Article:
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Honoring a Loved One at Disney World

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Disney World is seen by many visitors as their “happy place.” Frequent guests may find that their visits are filled with ritual, memory, and meaning, taking on an almost spiritual aura. For guests who move often, Disney may well be a faithful constant, a touchstone to which they can return no matter where they reside. It is not hyperbole when guests call Disney World their home. Not surprisingly, some people want to use this joyful and, for them, near scared space as a place to commemorate the passing or honor the memory of a loved one.

You may find the Magic Kingdom wishing well to be a place of comfort.
You may find the Magic Kingdom wishing well to be a place of comfort.

Before I offer suggestions on ways that you might use a visit to Disney World to commemorate the passing of a friend or family member, I must state up front that Disney World is unequivocally not a place to deposit you loved one’s cremains. Scattering ashes at Disney World is illegal and unsanitary, even in small amounts. No matter how much grandma adored It’s a Small World, its waterways are not the place for her to spend eternity. Indeed, if Disney discovers any covert dispersal of ashes on an attraction, it will be closed and cleaned, and you may face charges. Please do not attempt this.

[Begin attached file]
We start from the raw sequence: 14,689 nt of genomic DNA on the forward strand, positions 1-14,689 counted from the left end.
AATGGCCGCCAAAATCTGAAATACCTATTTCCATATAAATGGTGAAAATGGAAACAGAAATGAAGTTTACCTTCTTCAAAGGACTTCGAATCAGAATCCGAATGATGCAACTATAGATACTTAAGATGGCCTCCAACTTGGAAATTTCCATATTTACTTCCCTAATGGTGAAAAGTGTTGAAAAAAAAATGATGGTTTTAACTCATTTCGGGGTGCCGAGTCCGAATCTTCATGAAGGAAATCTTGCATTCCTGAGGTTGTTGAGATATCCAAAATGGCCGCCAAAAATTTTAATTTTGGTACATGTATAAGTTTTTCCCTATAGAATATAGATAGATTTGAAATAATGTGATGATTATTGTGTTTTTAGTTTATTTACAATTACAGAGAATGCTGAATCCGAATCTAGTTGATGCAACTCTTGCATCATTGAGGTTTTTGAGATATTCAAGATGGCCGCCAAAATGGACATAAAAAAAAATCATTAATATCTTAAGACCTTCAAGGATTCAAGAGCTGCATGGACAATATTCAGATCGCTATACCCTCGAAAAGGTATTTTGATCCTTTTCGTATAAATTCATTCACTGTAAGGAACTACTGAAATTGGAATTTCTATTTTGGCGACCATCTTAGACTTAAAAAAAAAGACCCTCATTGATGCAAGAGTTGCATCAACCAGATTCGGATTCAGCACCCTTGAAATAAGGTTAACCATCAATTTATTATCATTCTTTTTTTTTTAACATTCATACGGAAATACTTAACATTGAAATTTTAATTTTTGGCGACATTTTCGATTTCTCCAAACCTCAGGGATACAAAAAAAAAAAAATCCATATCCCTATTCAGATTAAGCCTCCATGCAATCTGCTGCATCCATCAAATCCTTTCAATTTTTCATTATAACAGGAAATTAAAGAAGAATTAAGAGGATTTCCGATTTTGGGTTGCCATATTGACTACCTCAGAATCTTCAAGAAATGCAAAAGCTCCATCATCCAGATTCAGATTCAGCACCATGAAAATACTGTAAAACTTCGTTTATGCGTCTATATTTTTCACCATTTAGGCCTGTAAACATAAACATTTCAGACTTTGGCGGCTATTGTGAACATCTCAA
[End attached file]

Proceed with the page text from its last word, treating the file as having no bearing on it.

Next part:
Another memorial which will not be possible is the placement of a permanent commemorative marker. There is currently no way to place a enduring symbol at the parks. Sales of the Walk Around the World bricks found at the Transportation and Ticket Center and near the entrance to the Magic Kingdom were discontinued in 2000. The Leave a Legacy engraved markers at Epcot were discontinued in 2007. I don’t know of any plans to revive these programs or anything similar.

Now let’s move on to the things you can do at Disney World to mark a passing in a positive way.

Volunteer or Donate

In my opinion, one of the nicest ways to honor a loved one is by creating positive energy in their memory in the form of volunteering. Disney itself does not have volunteer opportunities for guests, but there are a few ways to volunteer that are part of the Disney spirit:

Run your Disney race in support of your loved one's favorite charity.
Run your Disney race in support of your loved one’s favorite charity.
  • Give Kids the World. This is a wonderful organization that brings joy into the lives of children with life-threatening illnesses, providing support and respite for their families, and allowing them an escape from the burdens of everyday life. Give Kids the World has countless opportunities to volunteer and accepts donations in the names of loved ones. You can buy a permanent paving stone here to serve as a marker of your service.
  • Support a charity through runDinsey. Several Charity Teams have affiliations with runDisney. By running for charity, you can simultaneously support a favored cause, bring attention to a worthy endeavor, and get some exercise yourself – perhaps ameliorating a portion of your grief or stress.